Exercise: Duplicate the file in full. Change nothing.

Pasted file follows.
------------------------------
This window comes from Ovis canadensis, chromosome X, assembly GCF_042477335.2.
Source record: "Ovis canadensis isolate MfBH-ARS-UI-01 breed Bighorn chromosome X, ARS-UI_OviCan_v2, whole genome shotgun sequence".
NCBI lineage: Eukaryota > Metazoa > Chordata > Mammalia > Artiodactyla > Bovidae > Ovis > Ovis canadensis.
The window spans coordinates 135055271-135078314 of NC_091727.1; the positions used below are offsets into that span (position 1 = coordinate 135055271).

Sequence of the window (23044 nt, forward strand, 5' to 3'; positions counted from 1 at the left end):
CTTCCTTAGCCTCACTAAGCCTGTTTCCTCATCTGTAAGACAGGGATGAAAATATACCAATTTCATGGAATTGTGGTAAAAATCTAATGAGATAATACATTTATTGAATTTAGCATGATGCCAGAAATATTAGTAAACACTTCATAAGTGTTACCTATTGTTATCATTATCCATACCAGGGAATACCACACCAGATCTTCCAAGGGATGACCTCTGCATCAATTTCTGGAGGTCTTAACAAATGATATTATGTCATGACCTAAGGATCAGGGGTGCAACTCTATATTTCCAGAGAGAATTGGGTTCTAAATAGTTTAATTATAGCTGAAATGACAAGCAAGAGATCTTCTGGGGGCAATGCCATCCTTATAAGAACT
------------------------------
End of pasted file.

This window comes from Ovis canadensis, chromosome X, assembly GCF_042477335.2.
Source record: "Ovis canadensis isolate MfBH-ARS-UI-01 breed Bighorn chromosome X, ARS-UI_OviCan_v2, whole genome shotgun sequence".
NCBI lineage: Eukaryota > Metazoa > Chordata > Mammalia > Artiodactyla > Bovidae > Ovis > Ovis canadensis.
The window spans coordinates 135055271-135078314 of NC_091727.1; the positions used below are offsets into that span (position 1 = coordinate 135055271).

Sequence of the window (23044 nt, forward strand, 5' to 3'; positions counted from 1 at the left end):
CTTCCTTAGCCTCACTAAGCCTGTTTCCTCATCTGTAAGACAGGGATGAAAATATACCAATTTCATGGAATTGTGGTAAAAATCTAATGAGATAATACATTTATTGAATTTAGCATGATGCCAGAAATATTAGTAAACACTTCATAAGTGTTACCTATTGTTATCATTATCCATACCAGGGAATACCACACCAGATCTTCCAAGGGATGACCTCTGCATCAATTTCTGGAGGTCTTAACAAATGATATTATGTCATGACCTAAGGATCAGGGGTGCAACTCTATATTTCCAGAGAGAATTGGGTTCTAAATAGTTTAATTATAGCTGAAATGACAAGCAAGAGATCTTCTGGGGGCAATGCCATCCTTATAAGAACT